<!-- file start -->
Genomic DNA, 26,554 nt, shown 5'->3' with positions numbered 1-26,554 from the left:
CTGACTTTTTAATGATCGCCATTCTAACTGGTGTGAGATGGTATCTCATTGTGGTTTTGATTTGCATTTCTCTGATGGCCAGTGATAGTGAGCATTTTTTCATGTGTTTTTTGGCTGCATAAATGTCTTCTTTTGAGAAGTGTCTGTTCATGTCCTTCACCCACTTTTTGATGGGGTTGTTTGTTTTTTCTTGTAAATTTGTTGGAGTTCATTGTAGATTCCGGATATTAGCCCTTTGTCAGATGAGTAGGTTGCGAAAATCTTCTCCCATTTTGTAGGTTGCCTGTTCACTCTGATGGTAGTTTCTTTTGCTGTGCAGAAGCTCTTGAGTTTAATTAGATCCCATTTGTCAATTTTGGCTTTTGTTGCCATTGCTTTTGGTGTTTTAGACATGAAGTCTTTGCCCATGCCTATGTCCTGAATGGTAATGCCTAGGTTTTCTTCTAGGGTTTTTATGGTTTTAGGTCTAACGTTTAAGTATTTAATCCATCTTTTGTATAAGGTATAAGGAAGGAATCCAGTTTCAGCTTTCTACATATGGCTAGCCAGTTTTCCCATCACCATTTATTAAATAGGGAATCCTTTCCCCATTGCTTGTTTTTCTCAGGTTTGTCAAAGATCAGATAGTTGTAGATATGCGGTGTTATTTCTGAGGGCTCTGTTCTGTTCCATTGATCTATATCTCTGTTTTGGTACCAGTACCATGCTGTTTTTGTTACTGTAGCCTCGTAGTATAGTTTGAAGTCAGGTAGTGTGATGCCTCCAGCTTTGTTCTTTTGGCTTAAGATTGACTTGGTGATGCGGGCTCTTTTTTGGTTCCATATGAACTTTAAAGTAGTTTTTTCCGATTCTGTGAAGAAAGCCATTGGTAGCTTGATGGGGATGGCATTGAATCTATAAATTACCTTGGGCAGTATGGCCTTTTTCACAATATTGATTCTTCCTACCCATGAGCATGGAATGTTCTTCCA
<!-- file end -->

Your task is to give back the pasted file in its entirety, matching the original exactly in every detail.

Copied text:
Genomic DNA, 26,554 nt, shown 5'->3' with positions numbered 1-26,554 from the left:
CTGACTTTTTAATGATCGCCATTCTAACTGGTGTGAGATGGTATCTCATTGTGGTTTTGATTTGCATTTCTCTGATGGCCAGTGATAGTGAGCATTTTTTCATGTGTTTTTTGGCTGCATAAATGTCTTCTTTTGAGAAGTGTCTGTTCATGTCCTTCACCCACTTTTTGATGGGGTTGTTTGTTTTTTCTTGTAAATTTGTTGGAGTTCATTGTAGATTCCGGATATTAGCCCTTTGTCAGATGAGTAGGTTGCGAAAATCTTCTCCCATTTTGTAGGTTGCCTGTTCACTCTGATGGTAGTTTCTTTTGCTGTGCAGAAGCTCTTGAGTTTAATTAGATCCCATTTGTCAATTTTGGCTTTTGTTGCCATTGCTTTTGGTGTTTTAGACATGAAGTCTTTGCCCATGCCTATGTCCTGAATGGTAATGCCTAGGTTTTCTTCTAGGGTTTTTATGGTTTTAGGTCTAACGTTTAAGTATTTAATCCATCTTTTGTATAAGGTATAAGGAAGGAATCCAGTTTCAGCTTTCTACATATGGCTAGCCAGTTTTCCCATCACCATTTATTAAATAGGGAATCCTTTCCCCATTGCTTGTTTTTCTCAGGTTTGTCAAAGATCAGATAGTTGTAGATATGCGGTGTTATTTCTGAGGGCTCTGTTCTGTTCCATTGATCTATATCTCTGTTTTGGTACCAGTACCATGCTGTTTTTGTTACTGTAGCCTCGTAGTATAGTTTGAAGTCAGGTAGTGTGATGCCTCCAGCTTTGTTCTTTTGGCTTAAGATTGACTTGGTGATGCGGGCTCTTTTTTGGTTCCATATGAACTTTAAAGTAGTTTTTTCCGATTCTGTGAAGAAAGCCATTGGTAGCTTGATGGGGATGGCATTGAATCTATAAATTACCTTGGGCAGTATGGCCTTTTTCACAATATTGATTCTTCCTACCCATGAGCATGGAATGTTCTTCCA